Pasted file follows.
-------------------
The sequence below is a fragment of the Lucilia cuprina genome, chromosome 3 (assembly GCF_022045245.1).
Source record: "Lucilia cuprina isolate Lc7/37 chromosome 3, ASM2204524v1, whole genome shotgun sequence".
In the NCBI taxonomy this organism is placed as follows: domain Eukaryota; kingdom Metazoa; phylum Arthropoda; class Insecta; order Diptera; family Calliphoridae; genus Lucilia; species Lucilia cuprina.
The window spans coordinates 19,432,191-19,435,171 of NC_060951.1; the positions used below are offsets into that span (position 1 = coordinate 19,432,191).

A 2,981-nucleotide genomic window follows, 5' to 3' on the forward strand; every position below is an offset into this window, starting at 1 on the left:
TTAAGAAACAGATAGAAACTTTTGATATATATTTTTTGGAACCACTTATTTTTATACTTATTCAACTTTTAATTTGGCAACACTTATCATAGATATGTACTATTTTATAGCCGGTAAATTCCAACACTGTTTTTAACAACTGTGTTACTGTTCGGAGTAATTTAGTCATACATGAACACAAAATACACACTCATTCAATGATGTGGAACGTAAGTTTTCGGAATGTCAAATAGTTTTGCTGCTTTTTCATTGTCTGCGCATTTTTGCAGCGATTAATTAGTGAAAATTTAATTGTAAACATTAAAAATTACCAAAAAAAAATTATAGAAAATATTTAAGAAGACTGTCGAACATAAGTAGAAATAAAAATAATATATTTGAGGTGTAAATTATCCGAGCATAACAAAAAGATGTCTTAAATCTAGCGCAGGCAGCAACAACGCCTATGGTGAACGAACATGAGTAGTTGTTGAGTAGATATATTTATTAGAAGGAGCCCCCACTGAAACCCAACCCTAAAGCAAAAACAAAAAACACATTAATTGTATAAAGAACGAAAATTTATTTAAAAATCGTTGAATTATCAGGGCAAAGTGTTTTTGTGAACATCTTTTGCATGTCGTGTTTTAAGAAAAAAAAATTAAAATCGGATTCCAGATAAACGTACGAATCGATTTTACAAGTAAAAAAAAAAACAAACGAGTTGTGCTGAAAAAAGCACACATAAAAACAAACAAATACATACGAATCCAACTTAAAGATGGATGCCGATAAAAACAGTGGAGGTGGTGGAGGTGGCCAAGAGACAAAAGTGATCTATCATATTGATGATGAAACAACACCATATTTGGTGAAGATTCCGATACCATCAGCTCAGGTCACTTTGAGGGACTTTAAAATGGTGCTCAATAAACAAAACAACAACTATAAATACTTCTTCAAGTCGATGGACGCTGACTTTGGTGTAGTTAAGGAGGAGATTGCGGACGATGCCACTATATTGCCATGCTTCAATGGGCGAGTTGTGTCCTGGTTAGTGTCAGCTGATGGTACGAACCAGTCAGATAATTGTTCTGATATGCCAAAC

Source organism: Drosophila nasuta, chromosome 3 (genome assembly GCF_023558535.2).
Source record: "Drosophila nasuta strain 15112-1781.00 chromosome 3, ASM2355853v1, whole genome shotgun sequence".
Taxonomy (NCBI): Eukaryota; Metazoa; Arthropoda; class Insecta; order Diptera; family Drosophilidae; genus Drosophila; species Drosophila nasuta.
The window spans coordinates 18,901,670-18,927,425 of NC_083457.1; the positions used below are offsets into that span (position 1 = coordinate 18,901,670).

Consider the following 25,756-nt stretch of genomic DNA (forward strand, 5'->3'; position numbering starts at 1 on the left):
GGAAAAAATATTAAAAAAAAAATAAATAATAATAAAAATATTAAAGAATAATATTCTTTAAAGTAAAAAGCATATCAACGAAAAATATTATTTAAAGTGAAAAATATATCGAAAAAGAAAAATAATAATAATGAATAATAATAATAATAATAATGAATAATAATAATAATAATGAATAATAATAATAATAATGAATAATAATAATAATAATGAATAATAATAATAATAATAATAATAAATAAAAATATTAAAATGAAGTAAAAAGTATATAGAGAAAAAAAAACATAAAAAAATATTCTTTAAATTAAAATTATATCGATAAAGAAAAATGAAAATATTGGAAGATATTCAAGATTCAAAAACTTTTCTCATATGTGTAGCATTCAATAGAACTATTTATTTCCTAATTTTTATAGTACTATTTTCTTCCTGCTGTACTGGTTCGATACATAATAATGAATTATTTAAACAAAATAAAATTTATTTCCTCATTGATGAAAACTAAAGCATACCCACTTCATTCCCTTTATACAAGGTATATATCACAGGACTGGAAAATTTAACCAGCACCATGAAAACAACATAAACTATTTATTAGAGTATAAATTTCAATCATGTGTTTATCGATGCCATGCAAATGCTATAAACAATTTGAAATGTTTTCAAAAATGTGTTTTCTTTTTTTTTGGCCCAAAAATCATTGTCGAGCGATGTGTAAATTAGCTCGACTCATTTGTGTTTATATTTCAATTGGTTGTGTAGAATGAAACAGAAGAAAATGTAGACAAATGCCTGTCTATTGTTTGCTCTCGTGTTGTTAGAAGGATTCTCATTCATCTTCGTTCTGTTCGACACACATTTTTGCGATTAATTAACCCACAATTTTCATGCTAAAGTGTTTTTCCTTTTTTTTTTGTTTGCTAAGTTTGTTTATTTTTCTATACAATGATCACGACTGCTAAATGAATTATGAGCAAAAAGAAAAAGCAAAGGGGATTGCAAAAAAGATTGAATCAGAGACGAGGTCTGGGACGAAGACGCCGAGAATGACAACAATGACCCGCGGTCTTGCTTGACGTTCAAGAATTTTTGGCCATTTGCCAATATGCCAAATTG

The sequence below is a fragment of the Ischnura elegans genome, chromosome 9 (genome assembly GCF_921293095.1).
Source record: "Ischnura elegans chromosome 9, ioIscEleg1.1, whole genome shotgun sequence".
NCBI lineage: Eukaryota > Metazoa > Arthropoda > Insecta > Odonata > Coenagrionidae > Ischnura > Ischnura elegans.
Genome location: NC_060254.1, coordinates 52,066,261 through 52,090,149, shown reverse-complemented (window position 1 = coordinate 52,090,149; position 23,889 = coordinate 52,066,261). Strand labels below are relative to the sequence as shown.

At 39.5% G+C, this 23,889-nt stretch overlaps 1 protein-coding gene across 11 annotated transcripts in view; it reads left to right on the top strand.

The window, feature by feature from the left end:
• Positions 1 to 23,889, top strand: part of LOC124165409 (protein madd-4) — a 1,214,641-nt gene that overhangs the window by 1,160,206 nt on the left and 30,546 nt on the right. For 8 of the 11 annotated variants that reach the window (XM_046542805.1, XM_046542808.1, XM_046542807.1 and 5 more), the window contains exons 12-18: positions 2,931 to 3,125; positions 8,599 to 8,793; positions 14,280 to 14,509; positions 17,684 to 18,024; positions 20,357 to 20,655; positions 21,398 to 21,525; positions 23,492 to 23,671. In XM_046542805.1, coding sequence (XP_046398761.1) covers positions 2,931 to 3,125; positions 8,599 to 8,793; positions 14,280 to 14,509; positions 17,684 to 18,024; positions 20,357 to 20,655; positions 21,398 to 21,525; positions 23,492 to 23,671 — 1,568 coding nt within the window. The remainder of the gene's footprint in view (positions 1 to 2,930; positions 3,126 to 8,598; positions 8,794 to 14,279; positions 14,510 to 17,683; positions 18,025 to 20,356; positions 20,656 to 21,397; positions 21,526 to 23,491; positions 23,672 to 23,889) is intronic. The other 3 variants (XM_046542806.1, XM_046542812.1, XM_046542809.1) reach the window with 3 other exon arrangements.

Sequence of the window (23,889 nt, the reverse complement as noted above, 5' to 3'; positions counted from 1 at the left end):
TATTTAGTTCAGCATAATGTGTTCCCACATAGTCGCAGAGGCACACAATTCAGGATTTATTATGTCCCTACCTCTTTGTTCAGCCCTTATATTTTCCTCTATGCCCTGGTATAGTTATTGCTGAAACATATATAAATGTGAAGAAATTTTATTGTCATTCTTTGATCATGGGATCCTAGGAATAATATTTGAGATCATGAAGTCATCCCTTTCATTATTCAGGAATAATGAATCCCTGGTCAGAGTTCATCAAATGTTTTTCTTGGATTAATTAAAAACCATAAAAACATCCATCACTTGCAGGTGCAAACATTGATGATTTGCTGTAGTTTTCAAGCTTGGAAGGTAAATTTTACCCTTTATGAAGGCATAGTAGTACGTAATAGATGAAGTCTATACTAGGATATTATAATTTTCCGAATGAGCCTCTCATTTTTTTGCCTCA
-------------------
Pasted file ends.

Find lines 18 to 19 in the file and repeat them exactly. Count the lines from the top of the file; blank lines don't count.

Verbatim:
The window, feature by feature from the left end:
• Positions 1 to 23,889, top strand: part of LOC124165409 (protein madd-4) — a 1,214,641-nt gene that overhangs the window by 1,160,206 nt on the left and 30,546 nt on the right. For 8 of the 11 annotated variants that reach the window (XM_046542805.1, XM_046542808.1, XM_046542807.1 and 5 more), the window contains exons 12-18: positions 2,931 to 3,125; positions 8,599 to 8,793; positions 14,280 to 14,509; positions 17,684 to 18,024; positions 20,357 to 20,655; positions 21,398 to 21,525; positions 23,492 to 23,671. In XM_046542805.1, coding sequence (XP_046398761.1) covers positions 2,931 to 3,125; positions 8,599 to 8,793; positions 14,280 to 14,509; positions 17,684 to 18,024; positions 20,357 to 20,655; positions 21,398 to 21,525; positions 23,492 to 23,671 — 1,568 coding nt within the window. The remainder of the gene's footprint in view (positions 1 to 2,930; positions 3,126 to 8,598; positions 8,794 to 14,279; positions 14,510 to 17,683; positions 18,025 to 20,356; positions 20,656 to 21,397; positions 21,526 to 23,491; positions 23,672 to 23,889) is intronic. The other 3 variants (XM_046542806.1, XM_046542812.1, XM_046542809.1) reach the window with 3 other exon arrangements.